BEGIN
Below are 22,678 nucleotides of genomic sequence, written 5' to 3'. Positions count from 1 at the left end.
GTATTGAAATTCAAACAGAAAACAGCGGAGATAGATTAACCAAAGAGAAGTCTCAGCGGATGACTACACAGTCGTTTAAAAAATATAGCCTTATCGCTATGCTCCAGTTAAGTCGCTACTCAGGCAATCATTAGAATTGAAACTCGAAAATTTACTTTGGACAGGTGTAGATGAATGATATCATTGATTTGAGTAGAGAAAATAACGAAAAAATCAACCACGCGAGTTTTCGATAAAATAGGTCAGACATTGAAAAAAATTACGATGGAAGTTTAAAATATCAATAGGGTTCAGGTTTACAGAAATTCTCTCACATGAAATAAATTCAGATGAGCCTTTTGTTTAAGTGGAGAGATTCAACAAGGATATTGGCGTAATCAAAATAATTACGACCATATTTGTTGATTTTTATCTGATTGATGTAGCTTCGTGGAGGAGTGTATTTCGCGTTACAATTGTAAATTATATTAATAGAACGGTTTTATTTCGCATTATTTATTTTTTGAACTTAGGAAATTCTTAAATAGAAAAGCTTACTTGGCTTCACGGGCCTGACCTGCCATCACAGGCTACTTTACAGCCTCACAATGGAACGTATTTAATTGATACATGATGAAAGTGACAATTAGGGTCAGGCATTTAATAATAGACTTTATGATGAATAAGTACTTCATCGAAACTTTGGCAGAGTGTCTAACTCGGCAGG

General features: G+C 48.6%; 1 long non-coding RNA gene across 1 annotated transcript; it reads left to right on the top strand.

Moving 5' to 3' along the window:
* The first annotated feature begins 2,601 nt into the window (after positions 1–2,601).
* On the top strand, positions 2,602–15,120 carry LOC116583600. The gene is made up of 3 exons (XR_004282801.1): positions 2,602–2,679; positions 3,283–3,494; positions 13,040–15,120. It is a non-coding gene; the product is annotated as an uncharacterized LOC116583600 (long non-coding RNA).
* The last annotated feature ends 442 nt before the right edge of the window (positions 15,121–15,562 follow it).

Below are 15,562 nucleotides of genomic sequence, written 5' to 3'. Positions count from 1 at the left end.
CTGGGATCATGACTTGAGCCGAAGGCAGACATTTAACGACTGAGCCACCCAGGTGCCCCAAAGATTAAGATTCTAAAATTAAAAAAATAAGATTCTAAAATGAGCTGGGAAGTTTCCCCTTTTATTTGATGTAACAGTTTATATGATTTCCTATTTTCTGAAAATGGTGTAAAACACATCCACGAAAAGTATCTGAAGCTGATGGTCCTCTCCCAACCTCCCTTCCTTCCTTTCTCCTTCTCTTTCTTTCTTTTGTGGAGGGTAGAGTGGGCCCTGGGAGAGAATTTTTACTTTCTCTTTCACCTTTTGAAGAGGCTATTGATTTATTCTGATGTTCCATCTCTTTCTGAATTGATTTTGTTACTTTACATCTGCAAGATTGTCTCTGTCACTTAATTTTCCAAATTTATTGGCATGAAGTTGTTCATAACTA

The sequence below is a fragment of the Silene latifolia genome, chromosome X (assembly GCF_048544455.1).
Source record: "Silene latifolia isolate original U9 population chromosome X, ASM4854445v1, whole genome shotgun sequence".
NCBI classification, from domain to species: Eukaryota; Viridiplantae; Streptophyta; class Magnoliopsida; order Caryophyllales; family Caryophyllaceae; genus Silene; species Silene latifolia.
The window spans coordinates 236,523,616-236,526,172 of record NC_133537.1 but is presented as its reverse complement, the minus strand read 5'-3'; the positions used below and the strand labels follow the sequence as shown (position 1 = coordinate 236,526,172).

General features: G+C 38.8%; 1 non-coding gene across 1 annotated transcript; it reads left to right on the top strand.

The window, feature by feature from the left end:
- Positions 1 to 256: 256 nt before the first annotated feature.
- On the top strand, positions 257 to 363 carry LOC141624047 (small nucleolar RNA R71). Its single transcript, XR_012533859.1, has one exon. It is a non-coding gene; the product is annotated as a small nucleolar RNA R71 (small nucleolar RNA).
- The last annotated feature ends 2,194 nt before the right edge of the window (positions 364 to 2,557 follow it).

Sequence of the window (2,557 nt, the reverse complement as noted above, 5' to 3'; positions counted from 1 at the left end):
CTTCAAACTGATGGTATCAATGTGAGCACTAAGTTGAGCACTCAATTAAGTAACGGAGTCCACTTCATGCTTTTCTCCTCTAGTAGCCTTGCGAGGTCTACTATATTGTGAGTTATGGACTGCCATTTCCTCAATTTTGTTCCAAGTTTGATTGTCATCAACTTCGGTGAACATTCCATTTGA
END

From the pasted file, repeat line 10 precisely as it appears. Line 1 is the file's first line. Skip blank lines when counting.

The sequence below is a fragment of the Silene latifolia genome, chromosome X (assembly GCF_048544455.1).